Monday, June 13, 2011

HP's Touchpad: will the launch of a WebOS tablet grow the market, or simply drive more developers to iOS?

It might sound counterintuitive, but it is possible that as more tablets are released, and more mobile OS platforms introduced, that developers will become even more committed to the iOS platform as a sort of base from which to begin app development.
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There is no doubt in my mind that HP's new tablet, the Touchpad, to be launched into the US market on July 1, has a more than decent chance to be successful. HP is a tech giant, of course, that reaches into a wide and deep retail environment. No doubt you will see Touchpads wherever you go when shopping. Whether you will see consumers guys them is another question, but I'm not pessimistic.

But as HP's tablet gains traction the question becomes will developers create for the platform. I think they will. But the real question is will developers consider the platform as core to their work as iOS. This is questionable.

I have always assumed that once Android tablets became available that developers would flock to Android simply because, like smartphones, Android tablets would quickly overwhelm the iPad. I even thought it possible that by the summer we might see a flip in the habits of developers – instead of developing for iOS first, then porting to Android, the opposite would occur simply because of the market shift.

Well, there has been no market shift simply because while Android is outselling the iPhone, it is not outselling the iPad. Part of the blame for this goes to the manufacturers who over promised and under delivered: launching tablets that run on versions of Android not specifically geared towards tablets, or else, the case of Motorola, launching a tablet that is half-baked, without the apps necessary to lure buyers in droves.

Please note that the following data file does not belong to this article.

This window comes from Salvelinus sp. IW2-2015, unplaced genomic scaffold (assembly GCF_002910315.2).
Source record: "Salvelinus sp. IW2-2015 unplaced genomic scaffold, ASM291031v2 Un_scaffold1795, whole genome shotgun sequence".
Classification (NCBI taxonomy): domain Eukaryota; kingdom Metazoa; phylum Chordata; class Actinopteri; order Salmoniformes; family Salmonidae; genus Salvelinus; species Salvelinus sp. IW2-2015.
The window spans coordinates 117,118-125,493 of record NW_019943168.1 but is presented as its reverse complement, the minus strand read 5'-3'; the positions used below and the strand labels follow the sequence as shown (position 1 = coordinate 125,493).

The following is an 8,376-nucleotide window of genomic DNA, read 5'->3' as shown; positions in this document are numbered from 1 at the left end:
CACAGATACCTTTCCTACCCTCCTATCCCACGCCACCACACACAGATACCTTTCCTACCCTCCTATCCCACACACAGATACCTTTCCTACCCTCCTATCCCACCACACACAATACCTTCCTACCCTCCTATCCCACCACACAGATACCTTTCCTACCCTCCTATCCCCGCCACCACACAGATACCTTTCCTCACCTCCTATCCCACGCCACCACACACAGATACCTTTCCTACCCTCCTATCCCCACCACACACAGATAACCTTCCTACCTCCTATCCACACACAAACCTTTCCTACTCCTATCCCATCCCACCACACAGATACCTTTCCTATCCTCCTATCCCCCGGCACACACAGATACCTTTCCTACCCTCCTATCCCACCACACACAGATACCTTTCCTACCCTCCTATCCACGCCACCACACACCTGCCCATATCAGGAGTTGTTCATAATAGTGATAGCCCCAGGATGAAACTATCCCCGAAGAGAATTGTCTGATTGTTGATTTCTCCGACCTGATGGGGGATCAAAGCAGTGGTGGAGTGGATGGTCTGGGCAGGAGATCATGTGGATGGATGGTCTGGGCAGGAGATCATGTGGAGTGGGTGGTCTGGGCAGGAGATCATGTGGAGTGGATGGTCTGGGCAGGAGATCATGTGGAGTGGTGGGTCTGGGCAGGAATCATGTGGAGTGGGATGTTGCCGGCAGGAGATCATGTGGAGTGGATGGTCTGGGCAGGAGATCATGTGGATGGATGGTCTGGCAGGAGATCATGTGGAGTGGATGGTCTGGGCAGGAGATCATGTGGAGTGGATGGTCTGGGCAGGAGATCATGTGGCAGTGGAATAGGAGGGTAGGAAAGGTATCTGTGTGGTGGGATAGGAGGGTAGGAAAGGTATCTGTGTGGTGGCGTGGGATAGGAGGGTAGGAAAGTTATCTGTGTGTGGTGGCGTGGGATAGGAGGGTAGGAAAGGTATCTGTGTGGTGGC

One would think that HP, being a mega-seller of hardware, would be in a better position to succeed. The videos below, released on the company's YouTube channel, are certainly impressive (to a certain degree), and they are definitely better than those special effects laden commercials from Motorola that actually don't show the consumer anything. But while the word "magic" is used a few times, what we really are getting here is the same silly attempt to overwhelm potential buyers with features. (Rule #1, you sell benefits, not features.)

July 1 is launch day and if HP understands what buyers what they will make sure important apps ready to go for buyers. If they don't, they will have another nice piece of electronics that will join the other tablets that sit at Best Buy and other outlets while consumers play with iPads.

In the meantime, you can be sure that if sales are even modest that digital publishing solution providers will be able to help publishers develop for the platform, just as they have Android. But if the WWDC survey is any indication, WebOS is not a high priority for native app developers – at least for right now.



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